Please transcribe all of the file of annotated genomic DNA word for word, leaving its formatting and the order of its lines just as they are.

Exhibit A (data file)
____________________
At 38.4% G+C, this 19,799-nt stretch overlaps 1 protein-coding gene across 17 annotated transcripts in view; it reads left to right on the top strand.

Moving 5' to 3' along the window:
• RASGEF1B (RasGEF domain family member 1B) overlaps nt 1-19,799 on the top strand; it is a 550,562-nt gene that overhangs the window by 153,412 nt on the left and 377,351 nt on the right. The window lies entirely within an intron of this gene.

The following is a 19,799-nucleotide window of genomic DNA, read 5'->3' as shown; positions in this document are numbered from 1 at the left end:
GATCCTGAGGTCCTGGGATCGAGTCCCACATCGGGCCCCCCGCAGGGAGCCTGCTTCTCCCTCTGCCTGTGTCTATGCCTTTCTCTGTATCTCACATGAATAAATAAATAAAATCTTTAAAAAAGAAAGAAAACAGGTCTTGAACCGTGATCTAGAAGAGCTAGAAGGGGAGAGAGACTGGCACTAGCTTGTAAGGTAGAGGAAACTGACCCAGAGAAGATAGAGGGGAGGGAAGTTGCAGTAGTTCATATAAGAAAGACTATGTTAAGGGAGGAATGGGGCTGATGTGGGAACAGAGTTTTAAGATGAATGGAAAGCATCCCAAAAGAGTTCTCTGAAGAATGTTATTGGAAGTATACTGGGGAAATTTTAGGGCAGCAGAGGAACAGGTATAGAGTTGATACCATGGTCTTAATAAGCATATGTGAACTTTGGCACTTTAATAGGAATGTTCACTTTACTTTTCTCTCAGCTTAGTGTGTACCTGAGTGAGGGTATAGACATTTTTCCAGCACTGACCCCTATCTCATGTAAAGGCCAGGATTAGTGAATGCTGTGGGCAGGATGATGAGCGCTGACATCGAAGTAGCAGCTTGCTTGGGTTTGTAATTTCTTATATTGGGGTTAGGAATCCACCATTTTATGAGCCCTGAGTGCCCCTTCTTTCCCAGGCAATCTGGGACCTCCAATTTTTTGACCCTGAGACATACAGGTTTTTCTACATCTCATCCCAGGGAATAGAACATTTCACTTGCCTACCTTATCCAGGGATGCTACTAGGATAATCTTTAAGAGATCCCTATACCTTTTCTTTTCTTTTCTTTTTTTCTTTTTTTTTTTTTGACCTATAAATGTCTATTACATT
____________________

At 38.4% G+C, this 19,799-nt stretch overlaps 1 protein-coding gene across 17 annotated transcripts in view; it reads left to right on the top strand.

Moving 5' to 3' along the window:
• RASGEF1B (RasGEF domain family member 1B) overlaps nt 1-19,799 on the top strand; it is a 550,562-nt gene that overhangs the window by 153,412 nt on the left and 377,351 nt on the right. The window lies entirely within an intron of this gene.

The following is a 19,799-nucleotide window of genomic DNA, read 5'->3' as shown; positions in this document are numbered from 1 at the left end:
GATCCTGAGGTCCTGGGATCGAGTCCCACATCGGGCCCCCCGCAGGGAGCCTGCTTCTCCCTCTGCCTGTGTCTATGCCTTTCTCTGTATCTCACATGAATAAATAAATAAAATCTTTAAAAAAGAAAGAAAACAGGTCTTGAACCGTGATCTAGAAGAGCTAGAAGGGGAGAGAGACTGGCACTAGCTTGTAAGGTAGAGGAAACTGACCCAGAGAAGATAGAGGGGAGGGAAGTTGCAGTAGTTCATATAAGAAAGACTATGTTAAGGGAGGAATGGGGCTGATGTGGGAACAGAGTTTTAAGATGAATGGAAAGCATCCCAAAAGAGTTCTCTGAAGAATGTTATTGGAAGTATACTGGGGAAATTTTAGGGCAGCAGAGGAACAGGTATAGAGTTGATACCATGGTCTTAATAAGCATATGTGAACTTTGGCACTTTAATAGGAATGTTCACTTTACTTTTCTCTCAGCTTAGTGTGTACCTGAGTGAGGGTATAGACATTTTTCCAGCACTGACCCCTATCTCATGTAAAGGCCAGGATTAGTGAATGCTGTGGGCAGGATGATGAGCGCTGACATCGAAGTAGCAGCTTGCTTGGGTTTGTAATTTCTTATATTGGGGTTAGGAATCCACCATTTTATGAGCCCTGAGTGCCCCTTCTTTCCCAGGCAATCTGGGACCTCCAATTTTTTGACCCTGAGACATACAGGTTTTTCTACATCTCATCCCAGGGAATAGAACATTTCACTTGCCTACCTTATCCAGGGATGCTACTAGGATAATCTTTAAGAGATCCCTATACCTTTTCTTTTCTTTTCTTTTTTTCTTTTTTTTTTTTTGACCTATAAATGTCTATTACATT